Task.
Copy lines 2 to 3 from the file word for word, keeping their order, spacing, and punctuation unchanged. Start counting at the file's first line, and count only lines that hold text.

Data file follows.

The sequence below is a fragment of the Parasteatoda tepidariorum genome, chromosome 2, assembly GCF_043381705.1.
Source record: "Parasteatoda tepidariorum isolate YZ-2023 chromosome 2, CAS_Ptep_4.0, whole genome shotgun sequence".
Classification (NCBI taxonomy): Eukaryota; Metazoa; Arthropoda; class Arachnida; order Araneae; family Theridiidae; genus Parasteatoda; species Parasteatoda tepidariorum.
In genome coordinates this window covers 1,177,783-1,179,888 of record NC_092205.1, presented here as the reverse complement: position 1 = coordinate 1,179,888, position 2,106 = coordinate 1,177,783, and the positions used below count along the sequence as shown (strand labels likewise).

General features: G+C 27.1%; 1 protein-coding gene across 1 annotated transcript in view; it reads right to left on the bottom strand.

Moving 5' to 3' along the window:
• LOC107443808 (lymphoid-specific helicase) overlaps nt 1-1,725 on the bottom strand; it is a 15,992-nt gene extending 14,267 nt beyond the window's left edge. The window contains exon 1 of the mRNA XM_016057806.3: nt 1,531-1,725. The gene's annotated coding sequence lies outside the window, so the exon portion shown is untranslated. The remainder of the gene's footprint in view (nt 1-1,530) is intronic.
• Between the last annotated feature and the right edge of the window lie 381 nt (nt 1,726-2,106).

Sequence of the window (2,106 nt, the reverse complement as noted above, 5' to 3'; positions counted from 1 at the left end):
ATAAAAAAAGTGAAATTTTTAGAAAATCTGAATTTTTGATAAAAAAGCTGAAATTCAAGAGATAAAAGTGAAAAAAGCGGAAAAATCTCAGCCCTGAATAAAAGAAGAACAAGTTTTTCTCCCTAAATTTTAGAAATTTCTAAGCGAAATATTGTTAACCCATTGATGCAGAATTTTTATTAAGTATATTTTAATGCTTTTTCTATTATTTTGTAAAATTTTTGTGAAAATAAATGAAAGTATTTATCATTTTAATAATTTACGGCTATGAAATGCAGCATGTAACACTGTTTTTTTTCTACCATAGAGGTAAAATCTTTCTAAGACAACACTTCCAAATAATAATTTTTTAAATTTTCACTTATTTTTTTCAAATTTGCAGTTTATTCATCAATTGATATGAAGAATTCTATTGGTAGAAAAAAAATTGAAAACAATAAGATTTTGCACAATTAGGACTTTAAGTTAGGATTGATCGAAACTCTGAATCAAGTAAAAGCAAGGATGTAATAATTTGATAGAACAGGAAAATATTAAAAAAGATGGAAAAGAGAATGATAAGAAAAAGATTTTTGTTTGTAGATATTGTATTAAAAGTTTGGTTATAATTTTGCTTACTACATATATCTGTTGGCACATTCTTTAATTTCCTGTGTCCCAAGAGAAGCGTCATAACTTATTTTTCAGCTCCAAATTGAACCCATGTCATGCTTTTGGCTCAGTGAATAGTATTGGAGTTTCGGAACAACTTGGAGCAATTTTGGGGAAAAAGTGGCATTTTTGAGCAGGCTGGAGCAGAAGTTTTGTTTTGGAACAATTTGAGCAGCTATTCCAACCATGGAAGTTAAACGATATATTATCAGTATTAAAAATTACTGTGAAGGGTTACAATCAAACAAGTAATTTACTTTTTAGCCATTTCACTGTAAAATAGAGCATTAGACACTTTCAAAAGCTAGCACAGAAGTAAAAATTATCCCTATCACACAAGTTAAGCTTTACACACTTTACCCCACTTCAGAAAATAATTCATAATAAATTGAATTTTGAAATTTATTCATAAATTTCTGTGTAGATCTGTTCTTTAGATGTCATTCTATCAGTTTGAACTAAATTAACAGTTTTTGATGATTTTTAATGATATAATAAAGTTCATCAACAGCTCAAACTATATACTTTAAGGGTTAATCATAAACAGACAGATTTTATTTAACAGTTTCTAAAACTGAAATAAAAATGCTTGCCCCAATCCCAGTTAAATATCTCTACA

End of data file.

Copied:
Source record: "Parasteatoda tepidariorum isolate YZ-2023 chromosome 2, CAS_Ptep_4.0, whole genome shotgun sequence".
Classification (NCBI taxonomy): Eukaryota; Metazoa; Arthropoda; class Arachnida; order Araneae; family Theridiidae; genus Parasteatoda; species Parasteatoda tepidariorum.